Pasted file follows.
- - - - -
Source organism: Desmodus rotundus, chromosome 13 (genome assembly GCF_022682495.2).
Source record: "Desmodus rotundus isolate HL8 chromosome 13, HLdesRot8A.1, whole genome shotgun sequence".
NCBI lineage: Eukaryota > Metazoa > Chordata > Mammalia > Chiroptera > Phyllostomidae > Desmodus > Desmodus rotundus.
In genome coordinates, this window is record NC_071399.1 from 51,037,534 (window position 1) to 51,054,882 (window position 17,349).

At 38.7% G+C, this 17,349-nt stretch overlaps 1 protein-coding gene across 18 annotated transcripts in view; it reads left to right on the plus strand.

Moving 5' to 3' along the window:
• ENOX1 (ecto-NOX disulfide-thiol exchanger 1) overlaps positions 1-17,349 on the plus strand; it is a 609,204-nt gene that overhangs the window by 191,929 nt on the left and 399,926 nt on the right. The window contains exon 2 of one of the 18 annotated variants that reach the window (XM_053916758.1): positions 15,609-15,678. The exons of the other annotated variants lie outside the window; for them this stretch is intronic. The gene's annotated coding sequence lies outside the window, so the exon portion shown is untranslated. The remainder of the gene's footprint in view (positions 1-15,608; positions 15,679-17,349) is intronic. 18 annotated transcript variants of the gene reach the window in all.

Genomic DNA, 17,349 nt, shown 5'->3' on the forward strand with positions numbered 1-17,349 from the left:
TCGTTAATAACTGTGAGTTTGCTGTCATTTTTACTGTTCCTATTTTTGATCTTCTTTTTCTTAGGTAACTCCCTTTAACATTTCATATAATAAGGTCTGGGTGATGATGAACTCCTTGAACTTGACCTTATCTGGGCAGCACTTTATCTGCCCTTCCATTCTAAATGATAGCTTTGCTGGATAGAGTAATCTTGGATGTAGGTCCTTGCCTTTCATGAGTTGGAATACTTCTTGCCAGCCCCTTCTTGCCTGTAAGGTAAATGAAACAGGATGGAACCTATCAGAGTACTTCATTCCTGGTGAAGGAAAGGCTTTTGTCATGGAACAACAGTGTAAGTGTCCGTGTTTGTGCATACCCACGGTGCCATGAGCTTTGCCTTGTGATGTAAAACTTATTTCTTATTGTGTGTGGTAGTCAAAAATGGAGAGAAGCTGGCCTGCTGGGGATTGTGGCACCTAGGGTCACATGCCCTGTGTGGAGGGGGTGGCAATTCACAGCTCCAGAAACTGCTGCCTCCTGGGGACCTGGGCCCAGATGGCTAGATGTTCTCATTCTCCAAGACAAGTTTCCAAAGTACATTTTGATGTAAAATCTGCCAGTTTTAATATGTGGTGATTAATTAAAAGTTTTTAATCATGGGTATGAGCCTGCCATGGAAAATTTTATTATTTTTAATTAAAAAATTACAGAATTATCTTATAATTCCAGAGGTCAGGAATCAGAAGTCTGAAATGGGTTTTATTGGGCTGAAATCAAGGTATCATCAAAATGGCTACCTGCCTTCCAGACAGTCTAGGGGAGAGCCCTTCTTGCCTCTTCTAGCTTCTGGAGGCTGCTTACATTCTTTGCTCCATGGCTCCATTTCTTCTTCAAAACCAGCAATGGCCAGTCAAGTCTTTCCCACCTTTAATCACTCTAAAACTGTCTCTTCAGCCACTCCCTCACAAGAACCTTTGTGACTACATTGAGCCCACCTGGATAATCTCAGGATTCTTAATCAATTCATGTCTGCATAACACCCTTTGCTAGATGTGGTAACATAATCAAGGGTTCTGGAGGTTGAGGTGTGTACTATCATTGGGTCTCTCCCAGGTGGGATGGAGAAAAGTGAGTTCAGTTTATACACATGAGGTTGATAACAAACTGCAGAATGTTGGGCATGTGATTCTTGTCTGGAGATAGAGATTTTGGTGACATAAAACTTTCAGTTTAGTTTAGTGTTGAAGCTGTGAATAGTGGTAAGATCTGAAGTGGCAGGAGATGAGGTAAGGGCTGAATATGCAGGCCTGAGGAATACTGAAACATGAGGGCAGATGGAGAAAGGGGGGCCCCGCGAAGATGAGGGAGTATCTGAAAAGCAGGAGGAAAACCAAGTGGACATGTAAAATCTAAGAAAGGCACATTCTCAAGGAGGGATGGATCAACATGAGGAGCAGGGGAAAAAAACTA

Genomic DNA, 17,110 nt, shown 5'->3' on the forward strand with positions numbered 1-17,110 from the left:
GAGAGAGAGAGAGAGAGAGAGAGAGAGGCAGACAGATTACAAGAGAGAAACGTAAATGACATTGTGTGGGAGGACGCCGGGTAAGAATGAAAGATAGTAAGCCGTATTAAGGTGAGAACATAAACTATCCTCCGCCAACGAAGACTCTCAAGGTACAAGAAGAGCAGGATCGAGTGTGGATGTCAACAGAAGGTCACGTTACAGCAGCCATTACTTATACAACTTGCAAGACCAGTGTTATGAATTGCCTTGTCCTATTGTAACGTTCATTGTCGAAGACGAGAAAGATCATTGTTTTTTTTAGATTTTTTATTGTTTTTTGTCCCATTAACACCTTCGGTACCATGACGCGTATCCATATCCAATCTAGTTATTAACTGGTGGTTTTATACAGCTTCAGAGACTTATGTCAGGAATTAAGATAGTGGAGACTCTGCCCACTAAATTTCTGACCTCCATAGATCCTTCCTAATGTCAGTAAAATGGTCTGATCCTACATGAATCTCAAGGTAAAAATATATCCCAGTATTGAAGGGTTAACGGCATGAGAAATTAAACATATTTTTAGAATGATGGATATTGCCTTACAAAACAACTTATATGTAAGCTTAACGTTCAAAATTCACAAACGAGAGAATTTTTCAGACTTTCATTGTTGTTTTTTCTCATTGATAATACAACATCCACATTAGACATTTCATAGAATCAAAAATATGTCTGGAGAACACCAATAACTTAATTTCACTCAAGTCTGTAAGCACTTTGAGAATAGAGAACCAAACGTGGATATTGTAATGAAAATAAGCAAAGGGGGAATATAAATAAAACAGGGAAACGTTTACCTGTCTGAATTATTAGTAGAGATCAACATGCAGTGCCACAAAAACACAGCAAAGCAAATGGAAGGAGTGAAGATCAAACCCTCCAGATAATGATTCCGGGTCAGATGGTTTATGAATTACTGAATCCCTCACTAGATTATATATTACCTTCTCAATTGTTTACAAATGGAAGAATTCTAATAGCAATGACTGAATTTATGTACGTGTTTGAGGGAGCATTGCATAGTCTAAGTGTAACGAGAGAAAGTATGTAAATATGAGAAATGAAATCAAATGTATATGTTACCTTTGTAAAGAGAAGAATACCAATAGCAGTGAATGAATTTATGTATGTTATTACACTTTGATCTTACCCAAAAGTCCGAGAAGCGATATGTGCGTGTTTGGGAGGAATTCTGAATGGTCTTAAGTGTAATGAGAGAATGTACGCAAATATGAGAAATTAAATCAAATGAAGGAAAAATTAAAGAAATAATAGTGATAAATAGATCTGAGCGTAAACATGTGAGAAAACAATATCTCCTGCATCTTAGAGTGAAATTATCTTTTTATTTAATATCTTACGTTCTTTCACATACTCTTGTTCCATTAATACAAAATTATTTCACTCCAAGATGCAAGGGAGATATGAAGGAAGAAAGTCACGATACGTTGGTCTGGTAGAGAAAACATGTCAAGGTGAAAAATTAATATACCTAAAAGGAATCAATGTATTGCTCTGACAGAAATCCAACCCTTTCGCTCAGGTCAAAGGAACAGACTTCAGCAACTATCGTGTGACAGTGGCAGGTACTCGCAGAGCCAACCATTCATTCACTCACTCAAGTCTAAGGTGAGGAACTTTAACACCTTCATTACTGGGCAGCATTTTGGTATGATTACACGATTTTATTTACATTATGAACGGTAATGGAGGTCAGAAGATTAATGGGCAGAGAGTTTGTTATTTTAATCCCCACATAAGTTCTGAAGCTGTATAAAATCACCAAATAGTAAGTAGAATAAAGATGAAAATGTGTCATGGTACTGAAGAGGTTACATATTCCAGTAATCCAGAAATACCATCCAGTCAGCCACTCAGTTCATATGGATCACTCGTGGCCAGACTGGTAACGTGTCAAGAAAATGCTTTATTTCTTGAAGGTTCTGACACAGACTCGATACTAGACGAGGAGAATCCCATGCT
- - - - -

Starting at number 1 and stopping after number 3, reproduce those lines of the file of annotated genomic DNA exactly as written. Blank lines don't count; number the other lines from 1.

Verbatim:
Source organism: Desmodus rotundus, chromosome 13 (genome assembly GCF_022682495.2).
Source record: "Desmodus rotundus isolate HL8 chromosome 13, HLdesRot8A.1, whole genome shotgun sequence".
NCBI lineage: Eukaryota > Metazoa > Chordata > Mammalia > Chiroptera > Phyllostomidae > Desmodus > Desmodus rotundus.